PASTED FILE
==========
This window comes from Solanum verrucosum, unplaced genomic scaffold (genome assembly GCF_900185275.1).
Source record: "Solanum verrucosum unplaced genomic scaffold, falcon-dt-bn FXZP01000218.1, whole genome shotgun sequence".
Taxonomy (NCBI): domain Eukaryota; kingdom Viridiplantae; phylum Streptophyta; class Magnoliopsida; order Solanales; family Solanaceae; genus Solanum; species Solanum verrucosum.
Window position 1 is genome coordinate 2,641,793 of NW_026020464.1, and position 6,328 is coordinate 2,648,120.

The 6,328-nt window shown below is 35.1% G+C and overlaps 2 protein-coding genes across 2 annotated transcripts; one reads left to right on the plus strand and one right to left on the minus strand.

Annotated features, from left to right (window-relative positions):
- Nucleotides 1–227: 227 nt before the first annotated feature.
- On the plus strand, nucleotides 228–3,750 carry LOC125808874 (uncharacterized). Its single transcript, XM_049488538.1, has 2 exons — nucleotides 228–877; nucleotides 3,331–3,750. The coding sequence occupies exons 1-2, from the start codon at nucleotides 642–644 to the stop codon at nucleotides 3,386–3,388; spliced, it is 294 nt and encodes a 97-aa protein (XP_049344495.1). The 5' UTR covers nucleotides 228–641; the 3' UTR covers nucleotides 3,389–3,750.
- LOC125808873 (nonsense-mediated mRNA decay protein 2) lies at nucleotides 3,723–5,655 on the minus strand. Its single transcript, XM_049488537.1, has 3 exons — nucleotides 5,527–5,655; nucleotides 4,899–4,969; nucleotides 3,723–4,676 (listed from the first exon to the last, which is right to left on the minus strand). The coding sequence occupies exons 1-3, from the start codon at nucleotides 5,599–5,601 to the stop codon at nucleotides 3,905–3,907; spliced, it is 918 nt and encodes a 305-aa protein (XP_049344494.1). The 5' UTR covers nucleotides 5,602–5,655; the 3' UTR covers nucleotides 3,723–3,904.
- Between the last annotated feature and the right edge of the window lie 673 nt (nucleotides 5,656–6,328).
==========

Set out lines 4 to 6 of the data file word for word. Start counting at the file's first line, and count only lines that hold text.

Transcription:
Window position 1 is genome coordinate 2,641,793 of NW_026020464.1, and position 6,328 is coordinate 2,648,120.

The 6,328-nt window shown below is 35.1% G+C and overlaps 2 protein-coding genes across 2 annotated transcripts; one reads left to right on the plus strand and one right to left on the minus strand.

Annotated features, from left to right (window-relative positions):